Wulfe, it appears James is settling in. Too bad about the upcoming stretch of foul weather, I've a hunch it will be putting the crimp in more than just your man's style.
Lederhosen, sorry to hear about your back problems, I hope it continues to get better for you. Glad to see you again in the virtual skies.
12 April, 1916 Candas, France No.2 Aircraft Depot, R.F.C. 2nd Lt. Randolph Arvid Swanson, MC & Bar 12 confirmed victories
It was the military’s time-honored tradition of “hurry up and wait”, along with a dud engine, which had Swany still hanging about Candas. He should have been travelling up to St. Omer by now and, if things had gone as planned, visiting Georgette along the way. Instead, he was in one of the large repair sheds at No.2 AD, standing near the Fokker he and Captain Rankin had forced down on Friday last, and which he was to have flown the Morane against in mock battle yesterday afternoon. Alongside Swanson stood one Archibald Dirks, an older AM who appeared to know precisely what he was doing when it came to rotary engines. He’d removed the Oberursel from the Hun plane and had torn it down completely: Crankcase and shaft, cylinders and pistons, rods and valves, and all the other bits and pieces that comprised the power plant were now spread out neatly across one of the long, heavy workbenches scattered about the building.
“Ya see ‘ere Sir, this ‘ere’s the trouble”, the fellow stated in a confident tone as he pointed an oily finger at the interior of one of the cylinders. “It’s all scored an’ dug up, innen’it. ‘At’s because Andy over there, bein’ the careless git ‘e is, missed a bleedin’ chunk’a meh’al ‘at was floatin’ about in the crankcase when ‘e tore it down th’first time. Gawd knows ‘ow many other dings there might be ‘cause of it, I’ll ‘ave to inspect every bleedin’ piece.”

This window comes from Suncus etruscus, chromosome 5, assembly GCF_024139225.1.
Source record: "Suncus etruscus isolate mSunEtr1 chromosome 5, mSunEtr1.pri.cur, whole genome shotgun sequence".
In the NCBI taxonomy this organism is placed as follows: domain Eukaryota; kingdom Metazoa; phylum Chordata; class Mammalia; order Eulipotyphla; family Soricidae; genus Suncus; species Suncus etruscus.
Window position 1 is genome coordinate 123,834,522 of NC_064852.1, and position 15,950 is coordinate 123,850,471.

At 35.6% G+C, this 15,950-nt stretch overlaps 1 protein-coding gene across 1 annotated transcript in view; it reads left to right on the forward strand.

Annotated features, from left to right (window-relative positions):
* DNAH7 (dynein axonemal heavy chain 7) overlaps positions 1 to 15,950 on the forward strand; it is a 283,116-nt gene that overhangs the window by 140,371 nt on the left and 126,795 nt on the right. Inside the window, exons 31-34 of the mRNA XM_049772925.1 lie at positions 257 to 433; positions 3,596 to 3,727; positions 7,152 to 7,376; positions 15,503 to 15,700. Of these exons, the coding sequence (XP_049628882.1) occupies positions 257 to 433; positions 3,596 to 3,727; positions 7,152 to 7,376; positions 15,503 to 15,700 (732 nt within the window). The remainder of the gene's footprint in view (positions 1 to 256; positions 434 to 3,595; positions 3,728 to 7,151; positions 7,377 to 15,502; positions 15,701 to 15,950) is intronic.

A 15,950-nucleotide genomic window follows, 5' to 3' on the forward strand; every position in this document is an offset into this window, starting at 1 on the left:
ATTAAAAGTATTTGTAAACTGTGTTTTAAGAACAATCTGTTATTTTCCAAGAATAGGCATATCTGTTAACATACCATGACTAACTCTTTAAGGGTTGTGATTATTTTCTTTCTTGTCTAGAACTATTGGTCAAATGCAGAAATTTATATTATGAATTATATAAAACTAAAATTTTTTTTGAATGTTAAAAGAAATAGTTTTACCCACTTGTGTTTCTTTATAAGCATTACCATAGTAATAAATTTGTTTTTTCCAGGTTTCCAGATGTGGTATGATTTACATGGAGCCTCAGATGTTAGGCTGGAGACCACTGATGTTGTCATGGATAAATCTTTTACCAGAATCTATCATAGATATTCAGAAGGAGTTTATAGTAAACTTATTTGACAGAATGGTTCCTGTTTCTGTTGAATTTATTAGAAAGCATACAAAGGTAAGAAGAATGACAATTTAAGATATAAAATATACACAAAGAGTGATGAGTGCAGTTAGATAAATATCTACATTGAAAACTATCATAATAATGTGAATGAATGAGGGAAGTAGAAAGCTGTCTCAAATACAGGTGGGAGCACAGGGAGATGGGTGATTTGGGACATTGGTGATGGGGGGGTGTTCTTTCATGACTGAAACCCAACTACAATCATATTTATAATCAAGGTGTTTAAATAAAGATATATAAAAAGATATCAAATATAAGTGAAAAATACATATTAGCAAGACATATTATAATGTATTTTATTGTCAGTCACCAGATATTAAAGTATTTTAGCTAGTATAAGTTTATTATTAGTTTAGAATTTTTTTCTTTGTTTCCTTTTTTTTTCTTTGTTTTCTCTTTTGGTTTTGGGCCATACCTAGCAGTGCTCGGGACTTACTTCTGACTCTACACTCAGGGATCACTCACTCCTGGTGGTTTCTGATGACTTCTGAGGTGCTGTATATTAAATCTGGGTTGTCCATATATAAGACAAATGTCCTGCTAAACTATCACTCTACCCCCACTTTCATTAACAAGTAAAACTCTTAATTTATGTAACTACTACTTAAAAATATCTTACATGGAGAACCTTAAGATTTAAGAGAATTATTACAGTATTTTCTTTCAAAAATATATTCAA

The senior AM looked fairly proud of himself after explaining the issue to his audience of one, and just as Swany was about to inquire when the thing might run again, Archibald yelled across the shop, “Hey, Andy, ya bleedin' plonker, ya made a dog’s dinner a’this one as well. Do it one more time an' I’m comin’ over wif a Stillson spanner an’ partin’ yer greasy hair wif it!” The recipient of the verbal attack, a thin, tallish fellow, had his back to the other two men, and upon hearing the threat gave a less-than-friendly wave over his shoulder in return.
Swany nearly burst out laughing – he liked this character Dirks. After he’d managed to regain the demeanor expected of an officer, the Lieutenant made his inquiry, “So den, when do you expect to have dis machine airvorthy again? Soon, I hope.”
“No to worry Sir, she’ll be ready by th’morning so you an’ Captain Thomas can ‘ave your go-round. An’ I’ll take a butchers at th’engine on that Morane you’ll be flyin’ as well Sir and make sure it’s aces. Don’t want it goin’ all wonky on ya when yer up there. I don’t think Andy’s been anywhere near it, but I’ll look jus’th’same,”
“Tank you Dirks, I appreciate it,” Swany replied with an amiable smile.
The AM, who’d been holding back on a question, was emboldened by Swanson’s friendly demeanor. “If y’don’t mind me askin’ Sir, where are ya from? No disrespect, but your accent’s a funny one, even for a Yank.”
This time Swany did laugh. “I could say the same ting about your accent, Dirks. But to answer your question, I’m from Minnesota, vay up by Canada. And my folks are from Norvay.”
“That’s a giggle, innen’it Sir. I didn’t think about ‘ow I talk might be soundin’ odd to your ear. Just goes to show, eh Sir?”
“It does at that”, the young pilot replied cheerily as he headed out of the hangar, leaving Archibald to get on with his work. “See you later, Dirks. Have fun vith your rotary.”